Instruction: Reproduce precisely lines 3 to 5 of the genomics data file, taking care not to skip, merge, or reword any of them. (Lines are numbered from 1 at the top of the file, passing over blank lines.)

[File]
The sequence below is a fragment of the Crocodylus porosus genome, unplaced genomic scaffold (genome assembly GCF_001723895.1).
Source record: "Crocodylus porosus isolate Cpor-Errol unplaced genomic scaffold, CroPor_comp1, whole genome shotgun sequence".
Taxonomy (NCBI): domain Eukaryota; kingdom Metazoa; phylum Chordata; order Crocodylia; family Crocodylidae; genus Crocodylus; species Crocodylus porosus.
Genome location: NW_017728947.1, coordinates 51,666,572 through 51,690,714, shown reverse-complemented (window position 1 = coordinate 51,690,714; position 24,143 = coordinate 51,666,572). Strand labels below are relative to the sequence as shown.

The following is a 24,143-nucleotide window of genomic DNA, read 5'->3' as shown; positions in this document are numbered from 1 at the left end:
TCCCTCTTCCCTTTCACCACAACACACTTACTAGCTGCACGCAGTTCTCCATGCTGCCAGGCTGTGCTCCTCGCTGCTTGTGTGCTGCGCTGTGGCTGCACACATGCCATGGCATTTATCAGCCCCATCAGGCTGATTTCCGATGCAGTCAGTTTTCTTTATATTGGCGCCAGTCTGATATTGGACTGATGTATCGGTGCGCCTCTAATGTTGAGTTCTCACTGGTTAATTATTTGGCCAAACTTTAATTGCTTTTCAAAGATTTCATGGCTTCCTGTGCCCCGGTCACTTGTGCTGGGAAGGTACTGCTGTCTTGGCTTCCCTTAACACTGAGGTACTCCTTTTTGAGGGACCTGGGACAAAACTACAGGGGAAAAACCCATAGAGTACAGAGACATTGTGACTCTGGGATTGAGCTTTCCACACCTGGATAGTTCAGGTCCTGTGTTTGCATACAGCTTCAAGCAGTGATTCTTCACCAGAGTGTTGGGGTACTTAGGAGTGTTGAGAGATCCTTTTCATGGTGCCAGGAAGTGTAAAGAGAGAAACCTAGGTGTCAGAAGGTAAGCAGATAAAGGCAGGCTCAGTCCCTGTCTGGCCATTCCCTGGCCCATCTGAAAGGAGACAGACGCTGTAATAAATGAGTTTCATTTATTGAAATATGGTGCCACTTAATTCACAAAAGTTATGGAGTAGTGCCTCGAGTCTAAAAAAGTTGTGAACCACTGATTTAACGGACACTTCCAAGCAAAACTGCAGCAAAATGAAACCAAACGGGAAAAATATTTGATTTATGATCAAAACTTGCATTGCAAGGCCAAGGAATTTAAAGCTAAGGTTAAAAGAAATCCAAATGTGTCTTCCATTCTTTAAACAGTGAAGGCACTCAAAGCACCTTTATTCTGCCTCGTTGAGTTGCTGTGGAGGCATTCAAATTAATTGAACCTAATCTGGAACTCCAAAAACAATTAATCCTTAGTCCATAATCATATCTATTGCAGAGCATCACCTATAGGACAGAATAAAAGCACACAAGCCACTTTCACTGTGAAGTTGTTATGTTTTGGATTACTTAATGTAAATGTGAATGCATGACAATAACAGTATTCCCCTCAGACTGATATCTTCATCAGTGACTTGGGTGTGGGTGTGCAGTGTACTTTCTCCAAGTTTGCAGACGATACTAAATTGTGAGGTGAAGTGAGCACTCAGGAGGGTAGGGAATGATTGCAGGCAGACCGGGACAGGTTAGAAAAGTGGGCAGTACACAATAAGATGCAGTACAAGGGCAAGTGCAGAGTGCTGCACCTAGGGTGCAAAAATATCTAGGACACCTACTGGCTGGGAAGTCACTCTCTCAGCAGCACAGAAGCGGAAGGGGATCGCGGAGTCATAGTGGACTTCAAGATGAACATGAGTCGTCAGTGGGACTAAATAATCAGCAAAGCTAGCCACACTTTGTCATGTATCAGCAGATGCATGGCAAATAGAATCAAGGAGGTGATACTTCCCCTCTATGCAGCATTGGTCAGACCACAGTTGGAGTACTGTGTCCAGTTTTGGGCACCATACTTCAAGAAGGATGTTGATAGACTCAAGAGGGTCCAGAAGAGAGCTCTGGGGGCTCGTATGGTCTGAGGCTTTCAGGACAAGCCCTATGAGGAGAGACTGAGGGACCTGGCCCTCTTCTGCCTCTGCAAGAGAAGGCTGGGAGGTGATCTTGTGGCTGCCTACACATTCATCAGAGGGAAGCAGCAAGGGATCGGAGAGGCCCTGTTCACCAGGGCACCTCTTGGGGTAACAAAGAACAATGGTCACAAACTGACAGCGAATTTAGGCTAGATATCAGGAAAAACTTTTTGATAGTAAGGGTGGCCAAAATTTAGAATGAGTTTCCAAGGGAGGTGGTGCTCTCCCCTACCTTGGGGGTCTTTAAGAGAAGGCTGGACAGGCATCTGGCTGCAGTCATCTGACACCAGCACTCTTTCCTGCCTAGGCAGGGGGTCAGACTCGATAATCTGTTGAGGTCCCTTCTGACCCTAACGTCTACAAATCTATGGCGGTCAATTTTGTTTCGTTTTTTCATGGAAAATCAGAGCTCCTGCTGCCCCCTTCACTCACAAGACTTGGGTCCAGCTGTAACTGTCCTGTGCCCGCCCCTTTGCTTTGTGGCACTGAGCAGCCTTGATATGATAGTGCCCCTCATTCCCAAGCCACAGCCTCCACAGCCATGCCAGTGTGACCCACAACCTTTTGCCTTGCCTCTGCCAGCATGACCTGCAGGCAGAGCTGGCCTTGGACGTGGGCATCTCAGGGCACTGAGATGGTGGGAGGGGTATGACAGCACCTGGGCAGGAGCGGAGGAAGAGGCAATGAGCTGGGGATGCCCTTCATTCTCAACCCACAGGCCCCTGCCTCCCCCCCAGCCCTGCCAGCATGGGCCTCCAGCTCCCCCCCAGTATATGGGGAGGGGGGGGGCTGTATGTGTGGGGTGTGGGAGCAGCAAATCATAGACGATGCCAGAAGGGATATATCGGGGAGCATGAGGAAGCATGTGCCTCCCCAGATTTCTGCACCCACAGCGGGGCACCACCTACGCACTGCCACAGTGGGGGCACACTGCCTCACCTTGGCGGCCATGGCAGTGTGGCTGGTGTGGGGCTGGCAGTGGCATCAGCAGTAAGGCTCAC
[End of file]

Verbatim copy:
Taxonomy (NCBI): domain Eukaryota; kingdom Metazoa; phylum Chordata; order Crocodylia; family Crocodylidae; genus Crocodylus; species Crocodylus porosus.
Genome location: NW_017728947.1, coordinates 51,666,572 through 51,690,714, shown reverse-complemented (window position 1 = coordinate 51,690,714; position 24,143 = coordinate 51,666,572). Strand labels below are relative to the sequence as shown.

The following is a 24,143-nucleotide window of genomic DNA, read 5'->3' as shown; positions in this document are numbered from 1 at the left end: